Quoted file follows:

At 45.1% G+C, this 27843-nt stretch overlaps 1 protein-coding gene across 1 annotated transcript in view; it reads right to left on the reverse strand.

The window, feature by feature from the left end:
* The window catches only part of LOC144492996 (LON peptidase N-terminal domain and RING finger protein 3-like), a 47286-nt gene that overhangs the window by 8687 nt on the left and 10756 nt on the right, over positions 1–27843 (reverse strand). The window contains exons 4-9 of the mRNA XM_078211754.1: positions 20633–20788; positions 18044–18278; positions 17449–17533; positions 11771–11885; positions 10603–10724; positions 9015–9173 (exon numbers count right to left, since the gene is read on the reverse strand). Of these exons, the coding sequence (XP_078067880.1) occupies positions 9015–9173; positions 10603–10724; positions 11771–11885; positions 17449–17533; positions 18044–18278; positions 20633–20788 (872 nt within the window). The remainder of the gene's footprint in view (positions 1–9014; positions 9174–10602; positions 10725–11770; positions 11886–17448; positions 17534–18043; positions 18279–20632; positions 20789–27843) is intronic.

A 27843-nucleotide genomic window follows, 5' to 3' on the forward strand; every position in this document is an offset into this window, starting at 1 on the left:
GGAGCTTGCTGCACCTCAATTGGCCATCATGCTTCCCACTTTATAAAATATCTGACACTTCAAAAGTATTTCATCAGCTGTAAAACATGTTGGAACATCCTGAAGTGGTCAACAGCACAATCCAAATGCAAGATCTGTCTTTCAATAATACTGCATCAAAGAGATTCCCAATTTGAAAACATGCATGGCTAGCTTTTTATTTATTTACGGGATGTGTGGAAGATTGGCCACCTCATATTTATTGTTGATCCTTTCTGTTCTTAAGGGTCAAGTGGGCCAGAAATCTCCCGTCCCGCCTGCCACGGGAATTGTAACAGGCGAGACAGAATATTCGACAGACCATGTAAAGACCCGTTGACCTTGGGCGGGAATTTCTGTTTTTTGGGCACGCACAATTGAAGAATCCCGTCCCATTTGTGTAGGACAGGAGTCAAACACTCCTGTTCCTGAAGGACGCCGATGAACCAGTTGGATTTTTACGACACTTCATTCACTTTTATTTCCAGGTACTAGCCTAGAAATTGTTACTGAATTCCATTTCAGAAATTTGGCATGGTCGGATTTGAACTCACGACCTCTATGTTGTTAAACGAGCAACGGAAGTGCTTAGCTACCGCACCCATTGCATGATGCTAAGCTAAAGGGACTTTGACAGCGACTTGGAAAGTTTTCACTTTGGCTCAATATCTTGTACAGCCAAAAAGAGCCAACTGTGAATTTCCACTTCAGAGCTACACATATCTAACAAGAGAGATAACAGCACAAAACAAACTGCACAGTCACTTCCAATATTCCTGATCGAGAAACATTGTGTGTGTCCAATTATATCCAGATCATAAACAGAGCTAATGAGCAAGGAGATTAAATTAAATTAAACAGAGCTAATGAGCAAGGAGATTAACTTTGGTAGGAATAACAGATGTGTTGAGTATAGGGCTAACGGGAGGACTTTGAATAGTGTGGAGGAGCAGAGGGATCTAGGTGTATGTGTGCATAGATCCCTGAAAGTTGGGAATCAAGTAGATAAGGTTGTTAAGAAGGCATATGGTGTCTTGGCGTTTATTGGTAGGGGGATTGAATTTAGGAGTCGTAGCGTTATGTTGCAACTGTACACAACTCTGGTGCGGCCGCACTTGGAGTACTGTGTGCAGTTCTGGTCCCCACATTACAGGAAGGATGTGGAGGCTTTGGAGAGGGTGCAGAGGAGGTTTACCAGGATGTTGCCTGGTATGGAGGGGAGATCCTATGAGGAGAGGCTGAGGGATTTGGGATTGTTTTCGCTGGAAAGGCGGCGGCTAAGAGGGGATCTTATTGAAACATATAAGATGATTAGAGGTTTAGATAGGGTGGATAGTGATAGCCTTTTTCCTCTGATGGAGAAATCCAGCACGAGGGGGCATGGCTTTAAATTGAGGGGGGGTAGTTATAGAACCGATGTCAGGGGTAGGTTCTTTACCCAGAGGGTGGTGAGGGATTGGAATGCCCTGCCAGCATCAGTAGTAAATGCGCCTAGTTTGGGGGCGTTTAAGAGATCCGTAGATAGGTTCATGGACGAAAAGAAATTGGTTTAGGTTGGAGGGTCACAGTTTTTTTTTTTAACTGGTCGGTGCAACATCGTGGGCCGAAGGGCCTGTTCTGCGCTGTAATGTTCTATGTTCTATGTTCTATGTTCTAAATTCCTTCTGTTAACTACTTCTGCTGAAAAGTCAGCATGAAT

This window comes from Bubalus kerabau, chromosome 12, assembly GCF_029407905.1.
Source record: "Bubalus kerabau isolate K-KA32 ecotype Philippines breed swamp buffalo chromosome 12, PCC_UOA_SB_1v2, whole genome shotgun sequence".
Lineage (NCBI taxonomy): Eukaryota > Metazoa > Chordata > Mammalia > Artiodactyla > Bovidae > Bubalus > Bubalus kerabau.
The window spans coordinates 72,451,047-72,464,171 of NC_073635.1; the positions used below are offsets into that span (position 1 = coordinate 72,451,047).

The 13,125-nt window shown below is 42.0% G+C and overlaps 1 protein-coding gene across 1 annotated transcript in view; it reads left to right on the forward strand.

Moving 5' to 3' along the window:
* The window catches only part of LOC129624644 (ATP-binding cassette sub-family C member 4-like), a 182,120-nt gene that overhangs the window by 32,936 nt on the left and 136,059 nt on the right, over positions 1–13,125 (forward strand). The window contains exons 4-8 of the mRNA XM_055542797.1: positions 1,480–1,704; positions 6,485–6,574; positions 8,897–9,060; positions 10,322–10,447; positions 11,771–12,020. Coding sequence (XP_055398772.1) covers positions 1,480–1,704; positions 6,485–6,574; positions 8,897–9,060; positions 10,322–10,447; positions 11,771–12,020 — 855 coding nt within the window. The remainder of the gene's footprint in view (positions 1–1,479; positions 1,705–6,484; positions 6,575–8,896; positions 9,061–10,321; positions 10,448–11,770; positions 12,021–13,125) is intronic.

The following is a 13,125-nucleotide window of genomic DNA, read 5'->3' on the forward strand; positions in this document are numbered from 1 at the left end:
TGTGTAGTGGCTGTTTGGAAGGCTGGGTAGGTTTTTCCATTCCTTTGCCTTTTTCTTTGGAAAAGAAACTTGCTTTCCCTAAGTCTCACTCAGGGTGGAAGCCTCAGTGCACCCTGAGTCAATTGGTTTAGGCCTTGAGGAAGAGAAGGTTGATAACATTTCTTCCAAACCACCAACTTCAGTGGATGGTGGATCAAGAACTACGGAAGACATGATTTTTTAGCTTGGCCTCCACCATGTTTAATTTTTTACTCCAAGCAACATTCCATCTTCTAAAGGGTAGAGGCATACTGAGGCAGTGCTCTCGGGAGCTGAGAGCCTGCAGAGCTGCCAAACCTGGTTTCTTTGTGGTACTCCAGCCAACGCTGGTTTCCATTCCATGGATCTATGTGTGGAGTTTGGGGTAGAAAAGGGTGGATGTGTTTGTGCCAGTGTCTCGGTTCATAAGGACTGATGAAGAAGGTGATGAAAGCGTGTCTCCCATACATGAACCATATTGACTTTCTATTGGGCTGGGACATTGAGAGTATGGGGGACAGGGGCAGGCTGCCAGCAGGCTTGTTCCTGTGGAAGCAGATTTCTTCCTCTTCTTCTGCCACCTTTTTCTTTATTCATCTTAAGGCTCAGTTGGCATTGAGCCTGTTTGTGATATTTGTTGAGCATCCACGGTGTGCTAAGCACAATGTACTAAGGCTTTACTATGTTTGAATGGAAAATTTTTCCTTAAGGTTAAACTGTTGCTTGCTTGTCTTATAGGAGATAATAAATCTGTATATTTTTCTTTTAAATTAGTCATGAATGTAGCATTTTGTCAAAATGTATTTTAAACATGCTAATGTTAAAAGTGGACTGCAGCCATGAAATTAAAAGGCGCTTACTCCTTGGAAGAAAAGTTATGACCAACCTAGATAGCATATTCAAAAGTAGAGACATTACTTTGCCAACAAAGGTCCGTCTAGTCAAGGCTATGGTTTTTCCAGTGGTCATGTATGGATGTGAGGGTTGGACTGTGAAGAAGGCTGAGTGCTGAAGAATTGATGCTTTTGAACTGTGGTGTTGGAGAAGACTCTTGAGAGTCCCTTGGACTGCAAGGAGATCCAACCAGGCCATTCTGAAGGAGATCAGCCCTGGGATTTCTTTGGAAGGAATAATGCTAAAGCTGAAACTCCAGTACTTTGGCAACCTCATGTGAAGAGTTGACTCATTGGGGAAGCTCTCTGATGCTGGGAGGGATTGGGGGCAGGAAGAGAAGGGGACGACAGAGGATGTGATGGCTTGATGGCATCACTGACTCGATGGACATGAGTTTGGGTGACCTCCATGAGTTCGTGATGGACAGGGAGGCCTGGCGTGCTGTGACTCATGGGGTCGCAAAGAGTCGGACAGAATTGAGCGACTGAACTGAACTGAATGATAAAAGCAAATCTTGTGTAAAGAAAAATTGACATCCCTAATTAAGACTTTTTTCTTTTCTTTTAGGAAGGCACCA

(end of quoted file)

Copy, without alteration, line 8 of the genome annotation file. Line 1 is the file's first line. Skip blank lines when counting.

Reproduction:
Lineage (NCBI taxonomy): Eukaryota > Metazoa > Chordata > Mammalia > Artiodactyla > Bovidae > Bubalus > Bubalus kerabau.